Janay Rice, wife of Ray Rice, posted on her social network, asking for privacy as they deal with the domestic violence that took place in an elevator months ago. While I fully understand that they do need a modicum of personal privacy during this time, a measure of reality came to me.
Recently, I personally posted on a social network something that turned out to be regretful. It was me, in my passionate manner, speaking out against abuse of animals. As it progressed, it soon became apparent there were many sides to the story. I was publicly called on the carpet, choosing to remain quiet, but privately asking for privacy, so that the other involved party and I might resolve the issue just between the two of us. I was devastated to think I might have caused pain or embarrassment for someone I didn’t even know. It came down to the point of being told that what I saw was not what took place.
After being verbally attacked, I reached out to a close friend who is prominent within the local media. She pointed out to me that I am now considered a public figure, and I must be more cognizant of how my words and actions come across. At first, it was hard for me to accept the things she said. I am not a celebrity, I have not won awards for the work I do, I’m just me. Having said that, I now address Mrs. Rice asking for privacy. With no lack of compassion for her on my part, I would be remiss in not pointing out to her, football fans and the general public that for whatever reason a person is cast into the public eye, we are just that—in the public eye. Doing what we do and asking for privacy are not always compatible. With probably very little exception, every player in the National Football League dreams and chases after becoming a star. Those who rise to the highest levels are paid astronomically and are expected to earn their keep. Part of that is knowing they have become an official public figure. Asking for privacy when you are at such a high level of visibility in the public is understandable, but unlikely to happen.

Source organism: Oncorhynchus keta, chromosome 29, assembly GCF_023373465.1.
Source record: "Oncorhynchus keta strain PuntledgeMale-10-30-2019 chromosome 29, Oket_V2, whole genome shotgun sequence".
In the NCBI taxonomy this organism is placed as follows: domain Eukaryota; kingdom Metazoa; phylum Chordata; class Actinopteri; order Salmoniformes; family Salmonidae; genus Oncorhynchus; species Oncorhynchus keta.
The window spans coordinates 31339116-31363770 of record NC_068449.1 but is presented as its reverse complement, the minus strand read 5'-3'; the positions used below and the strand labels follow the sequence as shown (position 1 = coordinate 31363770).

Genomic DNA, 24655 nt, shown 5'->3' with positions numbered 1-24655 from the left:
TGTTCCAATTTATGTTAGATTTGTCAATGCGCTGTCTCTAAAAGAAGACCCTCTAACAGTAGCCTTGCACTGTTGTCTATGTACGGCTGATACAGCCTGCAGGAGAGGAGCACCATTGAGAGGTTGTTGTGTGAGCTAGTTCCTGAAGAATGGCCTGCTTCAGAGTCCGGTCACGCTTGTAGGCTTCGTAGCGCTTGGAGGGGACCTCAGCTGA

I would say to Ray Rice and his wife that they have the opportunity now to take a despicable action, deal with it with integrity and character, then find a way to make this an instrument to help teach the public what they learn through this experience. Asking for privacy can be more easily understood and given based upon the attitude and manner with which it is requested. When Ray Rice signed with the Baltimore Ravens, surely he considered the high possibility of becoming a great player in a bright spotlight. To whom much is given, much is required. I may appear on an occasional television interview or speak intermittently at various venues, and I don’t see that as making me anything special. But, it obviously puts me under a microscope lens. Experience has taught me, with great pain attached, that once we make the decision to step into any public arena, we have chosen to become a role model, whether we want to accept that fact or not. The type of example we set for others is crucial. Young people will learn from the incident in the elevator. Whether the lesson teaches them how to avoid an abusive relationship or instigates abusive behavior, Ray Rice must step up and be accountable for the example that he has set and the expression that accompanies it, as to how it should be followed. He has an opportunity to turn this to good, and save lives. With that will come admiration and appreciation, the things he says he wants.
This writer would point out that whether it is a teacher asking for privacy, a politician or an entertainer asking for privacy, a coach, player or National Football League president asking for privacy, once you are in the public arena, asking for privacy and getting it is no longer a simple issue.
Carolyn S. Hennecy is the author of ORANGE BLOSSOM WISHES: Child Molested, Woman Abused – Her Victorious Journey to Freedom and her most recent book,
a guide for victims of domestic violence, BeLEAVEing – Safely Leaving Abusive Relationships. She is also an international speaker, consultant and trainer.